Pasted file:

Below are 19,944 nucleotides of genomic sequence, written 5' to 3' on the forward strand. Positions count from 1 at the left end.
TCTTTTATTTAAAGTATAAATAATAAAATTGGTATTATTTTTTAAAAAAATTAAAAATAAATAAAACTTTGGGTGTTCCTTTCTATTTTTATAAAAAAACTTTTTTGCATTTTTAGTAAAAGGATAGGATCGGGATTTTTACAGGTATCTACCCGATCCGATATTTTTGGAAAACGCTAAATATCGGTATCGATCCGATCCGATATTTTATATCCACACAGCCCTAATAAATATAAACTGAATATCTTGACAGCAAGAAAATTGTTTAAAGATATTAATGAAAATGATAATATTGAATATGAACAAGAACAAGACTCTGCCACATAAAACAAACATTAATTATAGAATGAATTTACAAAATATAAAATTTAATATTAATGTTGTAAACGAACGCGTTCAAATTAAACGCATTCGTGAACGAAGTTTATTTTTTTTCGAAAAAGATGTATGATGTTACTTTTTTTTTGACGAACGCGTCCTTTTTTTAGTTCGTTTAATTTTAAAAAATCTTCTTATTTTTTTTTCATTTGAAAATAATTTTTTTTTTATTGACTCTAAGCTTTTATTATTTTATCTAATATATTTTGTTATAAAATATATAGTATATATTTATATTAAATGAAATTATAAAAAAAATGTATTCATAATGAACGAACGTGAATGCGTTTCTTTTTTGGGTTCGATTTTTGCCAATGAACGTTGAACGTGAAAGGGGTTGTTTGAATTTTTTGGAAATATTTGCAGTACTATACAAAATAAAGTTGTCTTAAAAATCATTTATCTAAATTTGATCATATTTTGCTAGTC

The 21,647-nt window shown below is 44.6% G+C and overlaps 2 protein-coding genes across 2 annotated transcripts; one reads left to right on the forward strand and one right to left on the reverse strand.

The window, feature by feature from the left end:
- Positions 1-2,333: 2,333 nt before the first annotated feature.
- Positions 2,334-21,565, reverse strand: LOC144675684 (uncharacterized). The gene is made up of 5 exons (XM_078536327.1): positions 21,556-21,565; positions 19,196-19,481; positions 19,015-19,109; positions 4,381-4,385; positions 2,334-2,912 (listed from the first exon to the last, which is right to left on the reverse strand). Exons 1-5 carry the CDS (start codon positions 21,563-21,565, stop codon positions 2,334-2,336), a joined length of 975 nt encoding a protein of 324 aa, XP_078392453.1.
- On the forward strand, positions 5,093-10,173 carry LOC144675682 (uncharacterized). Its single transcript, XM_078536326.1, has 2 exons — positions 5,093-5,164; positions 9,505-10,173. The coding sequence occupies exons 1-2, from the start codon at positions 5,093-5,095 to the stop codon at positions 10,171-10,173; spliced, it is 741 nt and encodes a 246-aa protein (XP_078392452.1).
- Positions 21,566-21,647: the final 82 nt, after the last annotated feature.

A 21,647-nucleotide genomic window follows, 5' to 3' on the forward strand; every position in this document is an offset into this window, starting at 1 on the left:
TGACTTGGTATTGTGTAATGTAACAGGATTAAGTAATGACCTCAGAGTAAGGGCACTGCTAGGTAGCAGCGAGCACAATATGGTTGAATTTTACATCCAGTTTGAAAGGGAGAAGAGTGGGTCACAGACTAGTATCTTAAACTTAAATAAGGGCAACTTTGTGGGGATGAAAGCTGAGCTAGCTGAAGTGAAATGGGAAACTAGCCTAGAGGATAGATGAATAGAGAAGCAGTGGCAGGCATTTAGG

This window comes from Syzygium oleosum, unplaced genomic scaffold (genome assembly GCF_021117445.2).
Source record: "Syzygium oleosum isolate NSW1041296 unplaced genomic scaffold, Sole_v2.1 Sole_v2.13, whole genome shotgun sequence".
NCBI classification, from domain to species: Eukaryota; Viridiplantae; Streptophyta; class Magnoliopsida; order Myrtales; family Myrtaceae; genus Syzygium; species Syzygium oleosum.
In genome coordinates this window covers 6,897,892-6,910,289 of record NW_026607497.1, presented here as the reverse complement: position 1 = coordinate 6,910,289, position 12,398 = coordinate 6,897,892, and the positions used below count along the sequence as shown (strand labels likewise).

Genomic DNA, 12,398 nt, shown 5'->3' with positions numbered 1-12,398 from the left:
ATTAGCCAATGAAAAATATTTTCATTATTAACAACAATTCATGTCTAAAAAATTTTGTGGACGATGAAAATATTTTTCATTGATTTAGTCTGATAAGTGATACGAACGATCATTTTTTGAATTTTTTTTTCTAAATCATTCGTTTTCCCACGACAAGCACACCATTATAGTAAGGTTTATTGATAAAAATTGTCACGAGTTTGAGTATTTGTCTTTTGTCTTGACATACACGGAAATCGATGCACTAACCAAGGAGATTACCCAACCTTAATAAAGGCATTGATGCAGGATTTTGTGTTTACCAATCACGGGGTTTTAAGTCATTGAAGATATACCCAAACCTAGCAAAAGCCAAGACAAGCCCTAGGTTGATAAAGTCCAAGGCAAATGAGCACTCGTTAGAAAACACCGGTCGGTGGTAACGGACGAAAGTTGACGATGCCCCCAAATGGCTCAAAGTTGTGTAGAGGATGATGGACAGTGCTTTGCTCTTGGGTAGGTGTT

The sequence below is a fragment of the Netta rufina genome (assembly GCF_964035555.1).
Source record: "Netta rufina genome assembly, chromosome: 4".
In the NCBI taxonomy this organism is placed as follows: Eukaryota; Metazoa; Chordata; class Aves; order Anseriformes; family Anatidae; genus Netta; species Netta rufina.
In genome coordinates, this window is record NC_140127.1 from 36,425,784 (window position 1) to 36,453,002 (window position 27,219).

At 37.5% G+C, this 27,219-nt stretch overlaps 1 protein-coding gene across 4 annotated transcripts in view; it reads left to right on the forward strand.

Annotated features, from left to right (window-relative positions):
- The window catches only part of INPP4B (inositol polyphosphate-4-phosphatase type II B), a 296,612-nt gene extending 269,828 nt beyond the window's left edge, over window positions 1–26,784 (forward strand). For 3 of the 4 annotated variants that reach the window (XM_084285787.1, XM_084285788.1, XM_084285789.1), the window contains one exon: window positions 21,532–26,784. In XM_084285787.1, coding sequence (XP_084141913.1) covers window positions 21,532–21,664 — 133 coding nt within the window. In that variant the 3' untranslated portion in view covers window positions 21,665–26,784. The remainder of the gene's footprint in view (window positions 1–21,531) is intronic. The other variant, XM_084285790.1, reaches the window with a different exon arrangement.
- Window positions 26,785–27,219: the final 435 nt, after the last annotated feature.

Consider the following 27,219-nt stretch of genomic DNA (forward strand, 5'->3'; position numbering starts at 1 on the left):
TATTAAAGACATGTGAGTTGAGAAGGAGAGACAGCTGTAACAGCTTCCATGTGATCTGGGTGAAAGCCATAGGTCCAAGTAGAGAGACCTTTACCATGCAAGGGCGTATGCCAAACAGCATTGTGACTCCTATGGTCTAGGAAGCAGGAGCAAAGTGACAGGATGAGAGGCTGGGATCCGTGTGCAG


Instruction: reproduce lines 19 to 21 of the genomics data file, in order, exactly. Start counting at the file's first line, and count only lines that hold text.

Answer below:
In the NCBI taxonomy this organism is placed as follows: Eukaryota; Metazoa; Chordata; class Aves; order Anseriformes; family Anatidae; genus Netta; species Netta rufina.
In genome coordinates, this window is record NC_140127.1 from 36,425,784 (window position 1) to 36,453,002 (window position 27,219).

At 37.5% G+C, this 27,219-nt stretch overlaps 1 protein-coding gene across 4 annotated transcripts in view; it reads left to right on the forward strand.